JHI Circle of Fellows Spotlight—Aqil Visram

March 16, 2022 by Sonja Johnston

Aqil Visram is a 2021-22 JHI Undergraduate Fellow (Dr. Michael Lutsky Undergraduate Award in the Humanities). He’s completing a double major in Islamic Studies and Economics and a minor in Near and Middle Eastern Civilizations. His project at the JHI is titled “The Virtuous Muslim: The Pursuit of Pleasures in Islamic Ethical Discourse”.

JHI: What are your main research interests?

AV: I’m fascinated by the history of religion and civilization, particularly in the Islamic world. My research focuses on the Ismaili tradition in the medieval and early modern periods, though I am also interested in Islam more broadly, and its religious, political, and intellectual history. I have also participated in community-engaged Research Opportunity Programs where we mobilized academic knowledge on Muslim history and thought. Recently, I began investigating 18th through 20th century Ismaili history in Tanzania, Uganda, and Kenya, and intend to pursue graduate research in this area next year.

JHI: What research project(s) are you working on now at the JHI and why did you choose it?

AV: This year at the JHI, I am investigating medieval Islamic ethical discourse for its discussion on “pleasure,” virtue, and the levels of the soul (nafs). The medieval Muslims offer an elaborate hierarchy of the soul that appears to have ancient Greek origins but is characteristically “Islamic,” especially in its emphasis on a final judgement and accountability to God. My work also provides insights into their views on the purpose of human life, character refinement and the cultivation of virtue, alongside the role of pleasure as a motivator for human action.

This project grew out of my interest in medieval Islamic discourse. It has taken me on a journey through over 250 primary sources written by Muslim philosophers, theologians, and mystics across the medieval period, and allowed me to imagine myself in their religious and historical context. However, beyond the enriching background it provided on medieval Islam, this project facilitated a personal reflection on pleasure, ethics, and how I can be the best version of myself. It would not be an understatement to say that this project changed my life!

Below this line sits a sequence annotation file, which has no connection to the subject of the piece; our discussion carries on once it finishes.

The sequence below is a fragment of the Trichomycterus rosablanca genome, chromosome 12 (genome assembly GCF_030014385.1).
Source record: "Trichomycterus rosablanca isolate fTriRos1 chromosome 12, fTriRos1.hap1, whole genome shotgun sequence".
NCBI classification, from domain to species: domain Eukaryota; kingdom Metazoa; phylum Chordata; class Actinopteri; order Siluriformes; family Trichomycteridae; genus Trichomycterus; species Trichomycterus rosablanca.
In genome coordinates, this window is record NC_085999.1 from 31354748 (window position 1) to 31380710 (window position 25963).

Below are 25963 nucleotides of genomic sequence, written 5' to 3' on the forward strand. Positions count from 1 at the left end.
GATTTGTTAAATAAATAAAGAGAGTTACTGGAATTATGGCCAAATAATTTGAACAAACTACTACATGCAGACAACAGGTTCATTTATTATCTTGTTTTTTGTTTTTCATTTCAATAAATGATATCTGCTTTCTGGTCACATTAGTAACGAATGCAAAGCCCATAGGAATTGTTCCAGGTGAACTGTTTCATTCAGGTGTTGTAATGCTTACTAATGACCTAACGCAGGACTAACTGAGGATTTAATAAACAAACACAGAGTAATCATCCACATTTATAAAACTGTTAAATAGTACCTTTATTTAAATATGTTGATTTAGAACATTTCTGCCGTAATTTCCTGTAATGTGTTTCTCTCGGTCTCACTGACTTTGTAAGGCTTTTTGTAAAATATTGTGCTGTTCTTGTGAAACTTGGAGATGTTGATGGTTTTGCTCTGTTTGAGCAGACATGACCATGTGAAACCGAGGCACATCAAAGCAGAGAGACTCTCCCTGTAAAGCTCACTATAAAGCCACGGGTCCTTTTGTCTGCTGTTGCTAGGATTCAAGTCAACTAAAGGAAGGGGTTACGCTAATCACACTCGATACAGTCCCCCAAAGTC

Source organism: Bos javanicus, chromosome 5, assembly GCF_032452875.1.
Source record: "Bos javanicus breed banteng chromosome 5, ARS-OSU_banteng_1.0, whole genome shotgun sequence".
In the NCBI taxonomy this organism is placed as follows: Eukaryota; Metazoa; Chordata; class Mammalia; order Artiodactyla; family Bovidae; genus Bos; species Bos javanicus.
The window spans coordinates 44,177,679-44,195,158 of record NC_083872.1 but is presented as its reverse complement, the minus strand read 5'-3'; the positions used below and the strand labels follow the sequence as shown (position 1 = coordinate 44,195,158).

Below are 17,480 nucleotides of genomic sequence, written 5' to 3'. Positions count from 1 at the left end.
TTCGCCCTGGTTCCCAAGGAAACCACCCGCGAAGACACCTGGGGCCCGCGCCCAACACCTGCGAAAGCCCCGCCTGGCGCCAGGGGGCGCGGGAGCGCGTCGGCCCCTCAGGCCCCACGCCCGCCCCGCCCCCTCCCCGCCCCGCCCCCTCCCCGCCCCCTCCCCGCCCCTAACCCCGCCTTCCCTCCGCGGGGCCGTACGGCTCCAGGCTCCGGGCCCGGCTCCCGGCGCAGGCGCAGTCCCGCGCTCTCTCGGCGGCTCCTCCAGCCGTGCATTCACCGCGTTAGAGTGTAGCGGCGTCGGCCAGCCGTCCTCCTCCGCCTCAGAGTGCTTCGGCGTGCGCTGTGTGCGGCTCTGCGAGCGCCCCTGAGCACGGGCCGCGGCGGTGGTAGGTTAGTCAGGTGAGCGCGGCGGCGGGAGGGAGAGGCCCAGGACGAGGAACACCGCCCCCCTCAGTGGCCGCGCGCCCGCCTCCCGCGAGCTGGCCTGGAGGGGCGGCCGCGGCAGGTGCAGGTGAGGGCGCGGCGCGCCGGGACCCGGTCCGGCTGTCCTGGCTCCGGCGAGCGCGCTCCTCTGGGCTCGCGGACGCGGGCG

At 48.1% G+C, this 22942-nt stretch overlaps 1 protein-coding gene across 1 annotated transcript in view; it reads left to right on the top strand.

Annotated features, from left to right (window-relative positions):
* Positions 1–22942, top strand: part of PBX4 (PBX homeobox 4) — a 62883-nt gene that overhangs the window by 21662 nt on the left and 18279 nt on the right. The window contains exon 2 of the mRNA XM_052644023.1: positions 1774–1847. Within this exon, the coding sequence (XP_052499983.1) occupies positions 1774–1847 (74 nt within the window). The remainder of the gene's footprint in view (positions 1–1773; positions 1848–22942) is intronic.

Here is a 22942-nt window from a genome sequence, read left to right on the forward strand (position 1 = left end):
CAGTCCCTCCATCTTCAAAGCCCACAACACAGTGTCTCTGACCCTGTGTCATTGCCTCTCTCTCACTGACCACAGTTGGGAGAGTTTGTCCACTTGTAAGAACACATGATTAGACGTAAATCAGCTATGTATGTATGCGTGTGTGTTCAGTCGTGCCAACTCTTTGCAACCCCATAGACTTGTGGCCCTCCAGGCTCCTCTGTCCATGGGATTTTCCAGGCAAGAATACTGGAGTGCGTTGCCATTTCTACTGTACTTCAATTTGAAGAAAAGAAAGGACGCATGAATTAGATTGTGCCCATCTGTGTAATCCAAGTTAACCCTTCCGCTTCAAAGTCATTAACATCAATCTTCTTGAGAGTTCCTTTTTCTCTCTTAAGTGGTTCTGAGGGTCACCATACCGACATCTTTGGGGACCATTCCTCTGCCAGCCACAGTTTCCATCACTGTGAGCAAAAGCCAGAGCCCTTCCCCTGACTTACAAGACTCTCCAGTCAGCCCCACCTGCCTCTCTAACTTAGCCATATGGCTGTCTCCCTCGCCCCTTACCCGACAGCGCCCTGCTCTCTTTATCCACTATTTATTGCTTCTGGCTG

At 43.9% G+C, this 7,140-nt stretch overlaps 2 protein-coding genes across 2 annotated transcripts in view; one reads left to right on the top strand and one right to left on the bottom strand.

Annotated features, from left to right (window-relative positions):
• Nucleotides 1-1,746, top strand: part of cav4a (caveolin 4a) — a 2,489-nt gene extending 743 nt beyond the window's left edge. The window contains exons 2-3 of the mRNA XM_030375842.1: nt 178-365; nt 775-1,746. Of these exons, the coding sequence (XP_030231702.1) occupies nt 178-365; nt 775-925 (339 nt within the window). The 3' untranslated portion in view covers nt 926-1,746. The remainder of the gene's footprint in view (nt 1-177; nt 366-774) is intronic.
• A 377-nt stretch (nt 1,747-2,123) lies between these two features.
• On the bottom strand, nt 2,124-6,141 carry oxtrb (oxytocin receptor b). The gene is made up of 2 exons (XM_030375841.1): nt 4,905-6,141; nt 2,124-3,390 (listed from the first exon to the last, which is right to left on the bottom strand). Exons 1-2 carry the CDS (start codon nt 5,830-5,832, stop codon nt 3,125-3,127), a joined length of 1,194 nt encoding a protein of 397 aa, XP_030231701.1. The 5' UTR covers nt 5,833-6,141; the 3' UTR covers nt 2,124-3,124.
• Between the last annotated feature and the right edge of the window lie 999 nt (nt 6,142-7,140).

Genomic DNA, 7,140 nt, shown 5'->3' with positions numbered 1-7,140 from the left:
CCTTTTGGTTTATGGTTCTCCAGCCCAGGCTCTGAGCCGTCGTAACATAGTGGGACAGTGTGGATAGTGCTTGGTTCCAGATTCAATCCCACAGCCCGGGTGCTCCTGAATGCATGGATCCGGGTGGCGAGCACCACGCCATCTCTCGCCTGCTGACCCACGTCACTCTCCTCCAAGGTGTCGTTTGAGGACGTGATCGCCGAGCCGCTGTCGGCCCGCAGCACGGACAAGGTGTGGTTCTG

JHI: What experiences are you hoping for while you’re at the JHI?

AV: My experience at the JHI was an excellent opportunity to expose myself to a research-intensive environment as I prepare for my graduate program. Even though, like the rest of the University, we’ve been flipping between digital interactions and in-person sessions, I’ve learned a lot by listening to and engaging with the diverse inter-disciplinary research of all the fellows. Outside the seminars, the senior fellows and JHI staff are always there to support the undergrads and provide a fruitful learning environment in any way that they can. The vibe among the undergrads (within and outside my discipline) was also very warm and welcoming, and we learned a lot from one another as we traversed the JHI together. I’m looking forward to the final stretch of the year!

JHI: Share something you read/watched/listened to recently that you enjoyed/were inspired by.

AV: Apart from enjoying the soul-stirring reflections on pleasure and ethics that I’ve encountered throughout my research; I am also an avid Bollywood fan. One of my favorite movies is Kal Ho Naa Ho (Tomorrow May Not Come). It is the story of a cardiac patient who lives out the end of his life, constantly aware of his impending doom and seeking to live every day to the fullest by forging relationships with those around him.

JHI: What is a fun fact about you?

AV: I have been playing competitive tennis since I was 8 years old, and as a junior, I competed in a few national and international-level tournaments. I’m also a tennis instructor certified by Tennis Canada and the Tennis Professionals Association.